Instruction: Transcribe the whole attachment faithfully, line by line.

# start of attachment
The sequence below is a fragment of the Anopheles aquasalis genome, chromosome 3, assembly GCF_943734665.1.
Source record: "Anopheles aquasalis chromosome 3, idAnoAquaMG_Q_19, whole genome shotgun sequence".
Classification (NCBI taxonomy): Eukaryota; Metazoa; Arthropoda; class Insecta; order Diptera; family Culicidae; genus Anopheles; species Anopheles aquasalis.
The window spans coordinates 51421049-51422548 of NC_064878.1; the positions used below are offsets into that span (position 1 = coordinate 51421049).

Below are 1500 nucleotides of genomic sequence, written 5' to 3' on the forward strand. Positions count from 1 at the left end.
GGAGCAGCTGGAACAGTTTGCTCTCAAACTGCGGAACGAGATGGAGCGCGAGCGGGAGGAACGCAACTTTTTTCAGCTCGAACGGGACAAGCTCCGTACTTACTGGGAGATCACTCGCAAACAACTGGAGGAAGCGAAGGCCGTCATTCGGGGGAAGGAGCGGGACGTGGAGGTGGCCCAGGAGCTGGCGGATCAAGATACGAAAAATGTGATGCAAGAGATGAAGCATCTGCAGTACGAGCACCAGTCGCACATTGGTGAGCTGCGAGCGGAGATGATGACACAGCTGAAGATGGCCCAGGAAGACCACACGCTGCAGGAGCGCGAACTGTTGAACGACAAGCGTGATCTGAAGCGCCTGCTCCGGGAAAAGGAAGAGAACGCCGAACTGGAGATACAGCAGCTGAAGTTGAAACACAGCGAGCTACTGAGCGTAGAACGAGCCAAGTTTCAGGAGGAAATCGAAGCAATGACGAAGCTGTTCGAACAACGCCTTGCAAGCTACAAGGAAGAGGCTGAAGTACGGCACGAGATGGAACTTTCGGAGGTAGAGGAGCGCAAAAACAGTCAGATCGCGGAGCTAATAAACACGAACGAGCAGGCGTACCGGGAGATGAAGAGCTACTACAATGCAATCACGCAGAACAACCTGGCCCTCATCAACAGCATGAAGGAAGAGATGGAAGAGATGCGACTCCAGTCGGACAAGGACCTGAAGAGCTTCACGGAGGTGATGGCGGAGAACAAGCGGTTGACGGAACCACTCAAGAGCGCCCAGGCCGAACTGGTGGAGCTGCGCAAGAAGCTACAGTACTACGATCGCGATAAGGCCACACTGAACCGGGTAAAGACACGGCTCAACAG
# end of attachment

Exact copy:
The sequence below is a fragment of the Anopheles aquasalis genome, chromosome 3, assembly GCF_943734665.1.
Source record: "Anopheles aquasalis chromosome 3, idAnoAquaMG_Q_19, whole genome shotgun sequence".
Classification (NCBI taxonomy): Eukaryota; Metazoa; Arthropoda; class Insecta; order Diptera; family Culicidae; genus Anopheles; species Anopheles aquasalis.
The window spans coordinates 51421049-51422548 of NC_064878.1; the positions used below are offsets into that span (position 1 = coordinate 51421049).

Below are 1500 nucleotides of genomic sequence, written 5' to 3' on the forward strand. Positions count from 1 at the left end.
GGAGCAGCTGGAACAGTTTGCTCTCAAACTGCGGAACGAGATGGAGCGCGAGCGGGAGGAACGCAACTTTTTTCAGCTCGAACGGGACAAGCTCCGTACTTACTGGGAGATCACTCGCAAACAACTGGAGGAAGCGAAGGCCGTCATTCGGGGGAAGGAGCGGGACGTGGAGGTGGCCCAGGAGCTGGCGGATCAAGATACGAAAAATGTGATGCAAGAGATGAAGCATCTGCAGTACGAGCACCAGTCGCACATTGGTGAGCTGCGAGCGGAGATGATGACACAGCTGAAGATGGCCCAGGAAGACCACACGCTGCAGGAGCGCGAACTGTTGAACGACAAGCGTGATCTGAAGCGCCTGCTCCGGGAAAAGGAAGAGAACGCCGAACTGGAGATACAGCAGCTGAAGTTGAAACACAGCGAGCTACTGAGCGTAGAACGAGCCAAGTTTCAGGAGGAAATCGAAGCAATGACGAAGCTGTTCGAACAACGCCTTGCAAGCTACAAGGAAGAGGCTGAAGTACGGCACGAGATGGAACTTTCGGAGGTAGAGGAGCGCAAAAACAGTCAGATCGCGGAGCTAATAAACACGAACGAGCAGGCGTACCGGGAGATGAAGAGCTACTACAATGCAATCACGCAGAACAACCTGGCCCTCATCAACAGCATGAAGGAAGAGATGGAAGAGATGCGACTCCAGTCGGACAAGGACCTGAAGAGCTTCACGGAGGTGATGGCGGAGAACAAGCGGTTGACGGAACCACTCAAGAGCGCCCAGGCCGAACTGGTGGAGCTGCGCAAGAAGCTACAGTACTACGATCGCGATAAGGCCACACTGAACCGGGTAAAGACACGGCTCAACAG